You still can’t believe that it happened to you. You are now one of the more than 4.5 million Americans who suffer a dog bite injury each year. If you suffer that dog bite in Wisconsin and need medical attention, then you need to know something that you never needed to know before. You need to know what your legal rights are, who could be legally responsible for paying your damages, and how to take action before the statute of limitations expires.
Wisconsin Is a Strict Liability Dog Bite Law State
Wisconsin law is clear as to who is liable for dog bite injuries. According to Wisconsin Statutes section 174.02(1), the owner of the dog is responsible for any damage done by his or her dog to a person, to a domesticated animal, or to property. You, as the dog bite victim, should not have to bear the expense of your injury. You should not have to pay for your medical expenses, lost income, vet bills, or property damage.
Of course, no law is without exceptions. It is important to note that a Wisconsin dog owner may raise the defense of comparative negligence and try to convince the judge or jury that your own actions caused your injury.
Could Anyone Else Be Responsible for Paying Your Damages?
While dog owners are typically liable for the injuries caused by their pets, it is possible that other people may also be liable for your injuries. Here are a few examples:
- A dog sitter, dog walker, kennel, or the person or agency in control of the dog. Under certain conditions, the person who is keeping or caring for a dog may be held partially or wholly liable for the dog’s actions.
- The dog owner’s landlord. If a landlord is aware that there is a dangerous or aggressive dog living on his property, and he does not take action to protect others from the dog, he may share liability if the dog causes injury. Additionally, a Wisconsin landlord may be responsible for a dog bite accident injury if the landlord is also the owner of the dog.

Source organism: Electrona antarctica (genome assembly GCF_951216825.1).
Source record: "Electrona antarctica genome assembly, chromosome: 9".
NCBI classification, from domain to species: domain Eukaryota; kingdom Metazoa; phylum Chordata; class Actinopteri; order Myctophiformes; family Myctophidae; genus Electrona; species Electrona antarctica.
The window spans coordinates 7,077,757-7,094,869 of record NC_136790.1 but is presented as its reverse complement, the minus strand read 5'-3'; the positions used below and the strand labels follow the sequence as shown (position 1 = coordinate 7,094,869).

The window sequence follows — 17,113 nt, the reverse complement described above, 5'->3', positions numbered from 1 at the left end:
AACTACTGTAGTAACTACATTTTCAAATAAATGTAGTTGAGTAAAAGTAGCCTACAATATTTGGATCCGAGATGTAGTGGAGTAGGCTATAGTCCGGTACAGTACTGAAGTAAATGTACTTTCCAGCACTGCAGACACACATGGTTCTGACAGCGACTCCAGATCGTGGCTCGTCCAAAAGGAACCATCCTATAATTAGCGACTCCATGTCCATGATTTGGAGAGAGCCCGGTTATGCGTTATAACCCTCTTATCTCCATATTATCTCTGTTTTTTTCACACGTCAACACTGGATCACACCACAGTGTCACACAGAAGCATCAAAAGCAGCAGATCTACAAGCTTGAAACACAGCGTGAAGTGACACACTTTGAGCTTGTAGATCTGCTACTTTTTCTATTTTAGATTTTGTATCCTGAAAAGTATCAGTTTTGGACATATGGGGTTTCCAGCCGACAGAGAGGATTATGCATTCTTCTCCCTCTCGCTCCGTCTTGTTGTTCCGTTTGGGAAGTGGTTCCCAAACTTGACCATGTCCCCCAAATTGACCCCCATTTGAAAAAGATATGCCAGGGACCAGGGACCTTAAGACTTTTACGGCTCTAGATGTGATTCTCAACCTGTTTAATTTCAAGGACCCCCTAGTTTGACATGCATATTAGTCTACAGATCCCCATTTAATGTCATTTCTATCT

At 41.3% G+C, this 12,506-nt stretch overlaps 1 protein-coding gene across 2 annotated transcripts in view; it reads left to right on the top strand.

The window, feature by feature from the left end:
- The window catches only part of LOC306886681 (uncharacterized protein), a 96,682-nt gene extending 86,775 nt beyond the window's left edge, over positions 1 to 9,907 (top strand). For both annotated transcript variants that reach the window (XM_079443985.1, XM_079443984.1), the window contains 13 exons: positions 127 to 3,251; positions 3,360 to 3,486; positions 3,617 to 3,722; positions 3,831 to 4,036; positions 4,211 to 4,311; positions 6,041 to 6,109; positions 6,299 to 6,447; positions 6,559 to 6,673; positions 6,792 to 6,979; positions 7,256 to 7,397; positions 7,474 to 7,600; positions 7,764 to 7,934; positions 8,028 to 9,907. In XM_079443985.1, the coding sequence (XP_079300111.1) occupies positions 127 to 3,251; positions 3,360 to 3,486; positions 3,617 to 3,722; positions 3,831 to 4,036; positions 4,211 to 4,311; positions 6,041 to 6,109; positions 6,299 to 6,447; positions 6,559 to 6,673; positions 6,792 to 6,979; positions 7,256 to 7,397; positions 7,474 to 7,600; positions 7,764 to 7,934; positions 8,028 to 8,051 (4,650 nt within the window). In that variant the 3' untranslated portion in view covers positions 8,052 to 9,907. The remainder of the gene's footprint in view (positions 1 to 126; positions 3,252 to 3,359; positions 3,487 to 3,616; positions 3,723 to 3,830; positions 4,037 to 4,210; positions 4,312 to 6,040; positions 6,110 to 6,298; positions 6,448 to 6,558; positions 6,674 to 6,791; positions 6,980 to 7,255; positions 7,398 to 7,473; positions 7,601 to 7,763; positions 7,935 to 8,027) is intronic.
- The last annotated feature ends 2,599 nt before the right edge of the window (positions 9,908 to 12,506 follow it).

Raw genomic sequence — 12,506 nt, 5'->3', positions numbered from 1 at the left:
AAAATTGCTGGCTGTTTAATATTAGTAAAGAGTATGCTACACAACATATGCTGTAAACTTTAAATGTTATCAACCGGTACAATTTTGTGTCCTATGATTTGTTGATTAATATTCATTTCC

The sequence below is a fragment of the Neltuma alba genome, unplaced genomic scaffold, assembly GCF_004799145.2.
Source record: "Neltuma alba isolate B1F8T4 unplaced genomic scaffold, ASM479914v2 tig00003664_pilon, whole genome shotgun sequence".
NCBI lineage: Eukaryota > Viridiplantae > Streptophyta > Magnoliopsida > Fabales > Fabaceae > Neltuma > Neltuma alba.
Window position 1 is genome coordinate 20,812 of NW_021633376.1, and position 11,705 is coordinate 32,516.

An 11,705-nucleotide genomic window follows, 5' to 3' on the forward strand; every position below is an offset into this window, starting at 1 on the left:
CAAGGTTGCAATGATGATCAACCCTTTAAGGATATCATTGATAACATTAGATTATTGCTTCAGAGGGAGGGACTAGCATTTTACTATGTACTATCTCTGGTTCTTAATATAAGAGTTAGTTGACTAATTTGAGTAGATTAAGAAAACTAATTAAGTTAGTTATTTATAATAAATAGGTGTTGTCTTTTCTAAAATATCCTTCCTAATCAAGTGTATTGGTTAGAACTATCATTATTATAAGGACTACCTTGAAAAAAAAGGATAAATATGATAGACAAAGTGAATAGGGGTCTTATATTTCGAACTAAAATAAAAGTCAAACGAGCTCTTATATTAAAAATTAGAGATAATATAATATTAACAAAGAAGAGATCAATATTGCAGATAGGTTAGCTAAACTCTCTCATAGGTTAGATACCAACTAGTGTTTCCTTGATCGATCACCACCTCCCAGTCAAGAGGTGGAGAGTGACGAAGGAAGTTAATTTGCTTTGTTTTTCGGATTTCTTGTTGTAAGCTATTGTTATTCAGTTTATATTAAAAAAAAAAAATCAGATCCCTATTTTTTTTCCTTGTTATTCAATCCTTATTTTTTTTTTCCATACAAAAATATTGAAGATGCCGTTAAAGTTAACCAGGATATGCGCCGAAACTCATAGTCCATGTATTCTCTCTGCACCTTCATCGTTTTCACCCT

- The dog owner’s parents. A parent may be held responsible for any dog bite injuries caused by a dog belonging to a child under age 18.
- The owner of the property where the dog bite occurred. Under some circumstances, the owner of the property where the dog bite occurred may be considered to share responsibility for the Wisconsin dog attack. For example, a property owner may be found liable if he knew that there was a dangerous dog on the property and did not take precautions to prevent the dog from causing an injury.
- The dog bite victim. It is possible for a Wisconsin dog bite victim can be responsible for his own injuries. The dog bite victim could be found responsible for a dog attack if he was harming the dog at the time of the bite, for example.
Every dog attack is unique. While Wisconsin dog bite law usually holds the owner responsible for injuries caused by a dog, there are exceptions and there may be more than one party at fault. If you have been bitten by a dog anywhere in Wisconsin, we suggest you speak with an experienced lawyer about your injury. To schedule a free consultation, contact Hupy & Abraham at 800-800-5678 at any time.